Then, as Black called in another round of fire, Dostum dialed enemy fighters by phone, so they, too, could hear her voice on his walkie-talkie: "He really berated them, saying 'You're so pathetic, American women are killing you. You need to surrender now,' " Black says.
Taliban forces did surrender the next morning, and the first female navigator to open fire in combat came to be known as the "Angel of Death" among the Afghans. That battle – and others – also made Black, now a major, the first woman to earn the Air Force's combat action medal.
Today, US military officials concede that despite prohibitions against women serving in combat – and despite efforts in some cases to keep women far from fighting – there are no defined front lines.
A decade after Black flew her first mission in America's war in Afghanistan, the ranks of women in the military are growing: They now make up 16 percent of the force, a number that is expected to grow to one-quarter by 2025.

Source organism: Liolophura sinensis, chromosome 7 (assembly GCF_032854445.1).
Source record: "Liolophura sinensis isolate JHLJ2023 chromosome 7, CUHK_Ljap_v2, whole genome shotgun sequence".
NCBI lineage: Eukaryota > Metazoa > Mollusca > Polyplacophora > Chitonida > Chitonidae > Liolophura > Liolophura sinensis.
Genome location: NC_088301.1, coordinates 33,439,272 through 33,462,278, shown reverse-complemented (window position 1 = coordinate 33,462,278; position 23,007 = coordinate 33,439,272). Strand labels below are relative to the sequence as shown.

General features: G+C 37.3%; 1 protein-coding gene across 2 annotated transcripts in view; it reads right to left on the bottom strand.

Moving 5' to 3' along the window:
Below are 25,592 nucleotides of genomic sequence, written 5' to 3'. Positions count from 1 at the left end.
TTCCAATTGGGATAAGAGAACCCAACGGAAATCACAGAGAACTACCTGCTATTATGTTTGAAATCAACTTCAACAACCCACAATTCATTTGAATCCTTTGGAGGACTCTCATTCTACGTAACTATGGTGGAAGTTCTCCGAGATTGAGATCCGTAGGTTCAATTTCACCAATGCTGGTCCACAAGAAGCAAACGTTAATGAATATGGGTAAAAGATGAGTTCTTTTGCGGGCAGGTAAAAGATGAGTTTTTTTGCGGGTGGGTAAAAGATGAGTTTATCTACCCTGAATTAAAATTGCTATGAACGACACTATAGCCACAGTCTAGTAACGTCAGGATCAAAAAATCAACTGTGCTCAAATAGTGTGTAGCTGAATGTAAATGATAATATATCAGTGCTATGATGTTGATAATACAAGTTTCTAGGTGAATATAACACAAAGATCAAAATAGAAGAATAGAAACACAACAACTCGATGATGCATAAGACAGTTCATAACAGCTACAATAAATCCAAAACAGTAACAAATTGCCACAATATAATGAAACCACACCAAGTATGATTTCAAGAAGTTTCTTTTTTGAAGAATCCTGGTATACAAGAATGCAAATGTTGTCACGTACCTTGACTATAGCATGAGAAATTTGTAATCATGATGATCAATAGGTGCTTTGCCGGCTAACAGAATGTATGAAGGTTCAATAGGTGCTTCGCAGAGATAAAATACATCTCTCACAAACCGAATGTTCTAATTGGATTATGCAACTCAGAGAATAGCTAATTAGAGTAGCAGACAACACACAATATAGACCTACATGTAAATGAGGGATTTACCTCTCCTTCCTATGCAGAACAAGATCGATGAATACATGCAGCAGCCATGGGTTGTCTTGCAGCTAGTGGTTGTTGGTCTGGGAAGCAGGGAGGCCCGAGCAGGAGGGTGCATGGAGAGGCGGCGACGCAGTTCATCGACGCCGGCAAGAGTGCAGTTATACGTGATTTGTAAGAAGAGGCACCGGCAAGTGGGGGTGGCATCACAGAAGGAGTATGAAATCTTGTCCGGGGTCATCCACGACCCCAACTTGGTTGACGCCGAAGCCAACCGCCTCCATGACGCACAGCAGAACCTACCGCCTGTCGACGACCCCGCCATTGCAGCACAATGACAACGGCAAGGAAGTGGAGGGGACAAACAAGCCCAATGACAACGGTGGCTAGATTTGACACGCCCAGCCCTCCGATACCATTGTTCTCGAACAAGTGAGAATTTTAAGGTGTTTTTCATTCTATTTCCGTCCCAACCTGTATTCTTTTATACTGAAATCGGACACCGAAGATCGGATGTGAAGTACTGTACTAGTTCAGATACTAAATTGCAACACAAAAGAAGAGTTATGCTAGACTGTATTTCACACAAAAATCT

And after a decade of war in which women increasingly play de facto combat roles across the armed services, the Pentagon is now considering opening up more jobs for women that will bring them ever closer to the battlefield.
It's a highly controversial prospect and the Pentagon is proceeding cautiously. In an early step last February, military officials rejected a congressional commission's recommendation that prohibitions on women in combat be lifted, announcing instead that they would be open, on a trial basis, 14,000 jobs previously closed to female service members.
"For me, I see it as talent management: I want to utilize the best talent I have," says the Army's top officer, Chief of Staff Gen. Raymond Odierno. "That's what has driven us to it: The women have proven it to us."